Godot has features to make it easier to distribute and to package it for application repositories.
By default, Godot stores all settings and installed templates in a per-user directory.
First Godot checks the
APPDATA environment variable. If it exists, the per-user directory
Godot subdirectory of
APPDATA doesn’t exist, Godot checks the
HOME environment variable. The per-user
directory is then the “.godot” subdir of
This meets common operating system standards.
Global template path (Unix only)¶
unix_global_settings_path build variable is meant for Unix/Linux distro packagers
who want to package export templates together with godot. It allows to put the export
templates on a hardcoded path.
To use it, pass the desired path via the scons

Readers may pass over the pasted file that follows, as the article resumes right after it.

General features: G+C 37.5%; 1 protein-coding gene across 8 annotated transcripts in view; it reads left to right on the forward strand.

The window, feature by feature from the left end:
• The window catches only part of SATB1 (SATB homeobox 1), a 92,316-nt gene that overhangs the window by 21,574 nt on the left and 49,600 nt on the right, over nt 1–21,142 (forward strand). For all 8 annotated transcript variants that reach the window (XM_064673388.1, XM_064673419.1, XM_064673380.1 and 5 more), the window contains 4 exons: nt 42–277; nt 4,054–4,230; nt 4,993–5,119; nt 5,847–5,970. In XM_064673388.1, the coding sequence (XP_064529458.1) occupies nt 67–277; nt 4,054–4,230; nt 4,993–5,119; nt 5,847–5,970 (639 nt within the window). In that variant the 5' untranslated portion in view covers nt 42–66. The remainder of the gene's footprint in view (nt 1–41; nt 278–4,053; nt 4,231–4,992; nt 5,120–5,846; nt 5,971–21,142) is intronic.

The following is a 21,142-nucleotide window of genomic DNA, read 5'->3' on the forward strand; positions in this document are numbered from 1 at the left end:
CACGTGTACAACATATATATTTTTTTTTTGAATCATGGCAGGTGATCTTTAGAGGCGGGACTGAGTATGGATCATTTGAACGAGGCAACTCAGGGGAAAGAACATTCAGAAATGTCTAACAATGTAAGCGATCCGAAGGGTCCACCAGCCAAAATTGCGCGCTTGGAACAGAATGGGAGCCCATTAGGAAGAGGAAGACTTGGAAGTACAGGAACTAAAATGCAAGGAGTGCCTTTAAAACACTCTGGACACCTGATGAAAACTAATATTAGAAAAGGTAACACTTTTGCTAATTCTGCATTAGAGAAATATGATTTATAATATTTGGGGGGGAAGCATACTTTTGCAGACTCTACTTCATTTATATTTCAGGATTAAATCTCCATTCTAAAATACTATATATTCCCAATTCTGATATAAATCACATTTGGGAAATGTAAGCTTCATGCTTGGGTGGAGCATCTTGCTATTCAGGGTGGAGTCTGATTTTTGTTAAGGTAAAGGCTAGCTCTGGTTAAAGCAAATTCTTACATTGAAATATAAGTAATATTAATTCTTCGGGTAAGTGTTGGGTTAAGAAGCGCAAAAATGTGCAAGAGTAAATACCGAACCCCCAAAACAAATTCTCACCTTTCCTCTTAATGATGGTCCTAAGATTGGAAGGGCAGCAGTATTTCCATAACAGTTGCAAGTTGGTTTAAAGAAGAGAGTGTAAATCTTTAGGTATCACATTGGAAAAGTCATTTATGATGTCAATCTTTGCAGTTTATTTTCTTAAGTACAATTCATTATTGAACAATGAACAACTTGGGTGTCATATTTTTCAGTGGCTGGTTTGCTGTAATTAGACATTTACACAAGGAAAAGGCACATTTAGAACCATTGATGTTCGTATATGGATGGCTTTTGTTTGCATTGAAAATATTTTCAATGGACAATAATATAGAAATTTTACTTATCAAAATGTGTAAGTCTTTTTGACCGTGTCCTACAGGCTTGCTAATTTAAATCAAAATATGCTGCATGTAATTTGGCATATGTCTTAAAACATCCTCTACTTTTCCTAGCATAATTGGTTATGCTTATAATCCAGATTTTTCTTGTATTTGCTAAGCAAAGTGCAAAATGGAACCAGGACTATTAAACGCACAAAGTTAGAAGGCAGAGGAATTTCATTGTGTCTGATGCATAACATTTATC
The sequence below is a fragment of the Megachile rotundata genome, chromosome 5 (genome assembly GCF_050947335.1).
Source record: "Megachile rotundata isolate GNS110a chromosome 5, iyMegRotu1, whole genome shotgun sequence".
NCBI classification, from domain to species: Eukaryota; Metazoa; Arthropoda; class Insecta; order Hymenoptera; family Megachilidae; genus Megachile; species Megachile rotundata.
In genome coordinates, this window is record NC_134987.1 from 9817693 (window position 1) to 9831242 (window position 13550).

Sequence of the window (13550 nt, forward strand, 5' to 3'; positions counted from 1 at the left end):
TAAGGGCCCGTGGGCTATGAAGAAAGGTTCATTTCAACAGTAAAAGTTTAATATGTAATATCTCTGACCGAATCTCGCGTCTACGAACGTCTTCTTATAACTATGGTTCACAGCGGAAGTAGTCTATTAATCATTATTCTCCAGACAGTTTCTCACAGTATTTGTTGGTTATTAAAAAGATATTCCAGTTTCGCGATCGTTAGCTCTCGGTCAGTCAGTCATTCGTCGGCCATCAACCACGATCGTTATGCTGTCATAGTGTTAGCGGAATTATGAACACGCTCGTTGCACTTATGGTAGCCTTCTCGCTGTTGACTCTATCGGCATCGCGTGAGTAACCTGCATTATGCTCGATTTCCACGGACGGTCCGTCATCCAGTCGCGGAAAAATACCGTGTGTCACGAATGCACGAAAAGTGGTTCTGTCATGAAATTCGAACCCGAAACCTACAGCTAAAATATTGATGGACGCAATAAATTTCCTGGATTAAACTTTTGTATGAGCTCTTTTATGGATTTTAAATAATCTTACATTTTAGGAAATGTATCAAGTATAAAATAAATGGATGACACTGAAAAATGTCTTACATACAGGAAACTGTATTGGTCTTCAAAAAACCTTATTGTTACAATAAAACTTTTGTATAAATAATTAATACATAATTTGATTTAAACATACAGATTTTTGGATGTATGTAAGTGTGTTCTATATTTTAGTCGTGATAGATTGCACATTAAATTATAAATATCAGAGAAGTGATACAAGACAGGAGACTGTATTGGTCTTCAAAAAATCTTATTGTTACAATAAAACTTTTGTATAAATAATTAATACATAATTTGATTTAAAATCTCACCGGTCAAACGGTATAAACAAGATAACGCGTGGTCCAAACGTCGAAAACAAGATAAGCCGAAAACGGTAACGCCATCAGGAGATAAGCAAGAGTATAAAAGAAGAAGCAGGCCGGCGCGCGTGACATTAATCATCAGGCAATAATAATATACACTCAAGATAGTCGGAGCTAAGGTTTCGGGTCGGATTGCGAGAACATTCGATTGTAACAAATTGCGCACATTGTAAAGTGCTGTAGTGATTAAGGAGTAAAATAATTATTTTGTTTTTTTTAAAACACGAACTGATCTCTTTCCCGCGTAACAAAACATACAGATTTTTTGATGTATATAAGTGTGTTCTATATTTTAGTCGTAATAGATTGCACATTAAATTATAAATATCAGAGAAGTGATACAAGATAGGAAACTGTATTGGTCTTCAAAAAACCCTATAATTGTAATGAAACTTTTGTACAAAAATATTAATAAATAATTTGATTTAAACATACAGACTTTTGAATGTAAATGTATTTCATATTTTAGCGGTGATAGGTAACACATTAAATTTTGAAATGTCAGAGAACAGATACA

unix_global_settings_path build variable
when building the editor. The export templates then live at the “templates” subdirectory
of the path specified.
Templates installed at the per-user location still override the system wide templates.
This option is only available on unix based platforms.
Self contained mode¶
The self contained mode can be used to package Godot for distribution systems where it
doesn’t live at a fixed location. If the editor finds a
._sc_ file in the directory
the executable is located in, Godot will continue in “self contained mode”.
On Windows, the file name to use is
_sc_ (without the preceding dot).
In self contained mode, all config files are located next to the executable in a directory
editor_data. Godot doesn’t read or write to the per-user location anymore.
The contents of the
._sc_ file (when not empty) are read with the ConfigFile api (same
project.godot, etc). So far it can contain a list of pre-loaded project in this
[init_projects] list=["demos/2d/platformer", "demos/2d/isometric"]
The paths are relative to the executable location, and will be added to the file
when this is created for the first time.